In yet another effort to adapt California law to the current pandemic, on May 6, 2020 California Governor Newsom signed Executive Order N-62-20 (the “Order”). As it pertains to workers’ compensation benefits, the Order provides that any COVID-19 related illness of an employee shall be presumed to arise out of and in the course of the employment for purposes of awarding workers’ compensation benefits if all of the following are true:
- The employee tested positive for or was diagnosed with COVID-19 within 14 days after a day that the employee performed labor or services at the employee’s place of employment at the employer’s direction;
- The day that the employee performed labor or services at the employee’s place of employment at the employer’s direction was on or after March 19, 2020;
- The employee’s place of employment was not at the employee’s home or residence; and
- The employee’s diagnosis was done by a licensed physician and is confirmed by further testing within 30 days of the date of the initial diagnosis.
The presumption applies only to dates of injury occurring through 60 days following the Order’s execution – July 5, 2020 – and is rebuttable. If it is not rebutted then the Workers’ Compensation Appeals Board is bound to accept the presumption.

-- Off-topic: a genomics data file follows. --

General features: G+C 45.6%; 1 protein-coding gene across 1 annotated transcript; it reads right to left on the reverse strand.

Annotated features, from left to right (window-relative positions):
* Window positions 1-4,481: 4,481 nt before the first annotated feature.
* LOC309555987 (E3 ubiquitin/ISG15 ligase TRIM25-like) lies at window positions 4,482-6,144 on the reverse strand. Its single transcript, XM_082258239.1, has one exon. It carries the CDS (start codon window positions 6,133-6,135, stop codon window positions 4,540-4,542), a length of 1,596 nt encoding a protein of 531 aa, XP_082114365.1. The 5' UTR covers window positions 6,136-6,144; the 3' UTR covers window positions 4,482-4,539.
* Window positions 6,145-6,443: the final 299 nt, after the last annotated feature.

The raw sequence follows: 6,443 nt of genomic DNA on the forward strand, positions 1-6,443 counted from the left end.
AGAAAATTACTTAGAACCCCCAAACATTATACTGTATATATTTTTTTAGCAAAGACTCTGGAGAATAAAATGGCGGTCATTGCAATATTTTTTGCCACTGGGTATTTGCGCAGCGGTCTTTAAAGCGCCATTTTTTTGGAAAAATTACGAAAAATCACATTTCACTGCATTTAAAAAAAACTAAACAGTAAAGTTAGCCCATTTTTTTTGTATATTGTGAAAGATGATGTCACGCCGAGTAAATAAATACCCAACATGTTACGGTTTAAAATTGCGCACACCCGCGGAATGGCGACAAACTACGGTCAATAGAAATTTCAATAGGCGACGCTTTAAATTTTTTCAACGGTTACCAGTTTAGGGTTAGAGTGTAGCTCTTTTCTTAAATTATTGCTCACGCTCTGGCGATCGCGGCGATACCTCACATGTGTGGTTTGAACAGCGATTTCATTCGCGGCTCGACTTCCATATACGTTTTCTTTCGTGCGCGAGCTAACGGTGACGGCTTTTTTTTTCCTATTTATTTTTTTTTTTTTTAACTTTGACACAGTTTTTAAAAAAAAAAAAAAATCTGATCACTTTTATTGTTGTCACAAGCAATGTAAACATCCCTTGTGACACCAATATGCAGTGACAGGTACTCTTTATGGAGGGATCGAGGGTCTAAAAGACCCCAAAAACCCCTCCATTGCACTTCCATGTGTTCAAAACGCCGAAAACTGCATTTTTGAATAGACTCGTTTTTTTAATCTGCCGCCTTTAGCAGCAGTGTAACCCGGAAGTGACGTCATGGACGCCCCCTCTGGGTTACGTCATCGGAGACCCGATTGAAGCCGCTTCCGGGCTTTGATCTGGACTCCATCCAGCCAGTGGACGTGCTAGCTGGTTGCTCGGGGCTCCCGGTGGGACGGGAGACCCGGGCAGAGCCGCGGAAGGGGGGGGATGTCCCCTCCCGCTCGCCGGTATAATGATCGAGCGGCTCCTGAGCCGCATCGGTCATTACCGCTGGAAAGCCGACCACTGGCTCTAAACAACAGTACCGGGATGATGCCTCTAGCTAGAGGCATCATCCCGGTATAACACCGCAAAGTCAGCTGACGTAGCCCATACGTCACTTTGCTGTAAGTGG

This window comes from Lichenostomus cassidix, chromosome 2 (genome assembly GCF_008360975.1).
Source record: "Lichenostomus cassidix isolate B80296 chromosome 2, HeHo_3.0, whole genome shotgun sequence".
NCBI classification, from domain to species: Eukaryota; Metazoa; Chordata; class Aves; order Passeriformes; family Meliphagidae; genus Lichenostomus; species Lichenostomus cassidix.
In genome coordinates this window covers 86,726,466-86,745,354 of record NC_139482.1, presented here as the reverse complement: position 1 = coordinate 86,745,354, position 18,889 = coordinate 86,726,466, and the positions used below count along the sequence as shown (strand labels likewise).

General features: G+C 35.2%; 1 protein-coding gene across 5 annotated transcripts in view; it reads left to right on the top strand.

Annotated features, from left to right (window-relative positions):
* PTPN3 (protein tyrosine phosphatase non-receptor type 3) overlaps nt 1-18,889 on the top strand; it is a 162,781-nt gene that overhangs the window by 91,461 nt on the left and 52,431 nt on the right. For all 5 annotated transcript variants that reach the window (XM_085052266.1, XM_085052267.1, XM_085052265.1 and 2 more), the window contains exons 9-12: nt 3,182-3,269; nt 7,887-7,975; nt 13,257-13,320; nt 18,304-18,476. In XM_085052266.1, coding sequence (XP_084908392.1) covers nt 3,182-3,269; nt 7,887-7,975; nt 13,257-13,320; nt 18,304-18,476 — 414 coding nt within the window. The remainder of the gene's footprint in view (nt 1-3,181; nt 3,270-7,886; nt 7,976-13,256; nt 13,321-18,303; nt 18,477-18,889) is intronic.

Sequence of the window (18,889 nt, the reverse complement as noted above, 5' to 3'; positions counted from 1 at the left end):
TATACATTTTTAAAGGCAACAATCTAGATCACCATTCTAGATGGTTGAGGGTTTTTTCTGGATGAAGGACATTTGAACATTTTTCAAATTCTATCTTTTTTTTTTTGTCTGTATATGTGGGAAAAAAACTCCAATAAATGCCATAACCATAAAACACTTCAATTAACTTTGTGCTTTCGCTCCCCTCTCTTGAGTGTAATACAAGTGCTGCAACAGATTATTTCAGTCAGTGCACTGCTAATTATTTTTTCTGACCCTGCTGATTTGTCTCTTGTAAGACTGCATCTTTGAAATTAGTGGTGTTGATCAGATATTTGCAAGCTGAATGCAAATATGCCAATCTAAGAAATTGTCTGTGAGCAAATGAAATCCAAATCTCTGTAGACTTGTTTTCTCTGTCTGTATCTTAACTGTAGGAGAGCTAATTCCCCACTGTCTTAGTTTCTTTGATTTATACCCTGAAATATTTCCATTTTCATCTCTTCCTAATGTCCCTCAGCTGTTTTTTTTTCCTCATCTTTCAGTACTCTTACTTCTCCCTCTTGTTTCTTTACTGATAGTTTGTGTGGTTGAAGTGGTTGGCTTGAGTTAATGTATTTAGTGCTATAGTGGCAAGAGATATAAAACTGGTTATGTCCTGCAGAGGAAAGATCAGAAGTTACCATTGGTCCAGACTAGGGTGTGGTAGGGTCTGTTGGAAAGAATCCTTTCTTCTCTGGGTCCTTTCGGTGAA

In addition to establishing a presumption for workers’ compensation benefits, the Order also establishes eligibility requirements for employees seeking temporary disability benefits for COVID-19 related illnesses.
While the Order emphasizes Governor Newsom’s plan of providing California employees with an expanded safety net during the current global health crisis, it also serves as an important reminder to California employers. Some employers may believe that during the current crisis they have the option of relaxing their compliance with certain laws, including laws relating to providing disabled employees with reasonable accommodations. This is not the case. To the extent California’s employment laws need to be changed or modified to fit the current crisis, the Governor (or legislature) will take explicit steps to make those changes or modifications. Until then California employers must be sure to stay in compliance with any and all laws as they exist on the books and the failure to do so is a risky and dangerous proposition.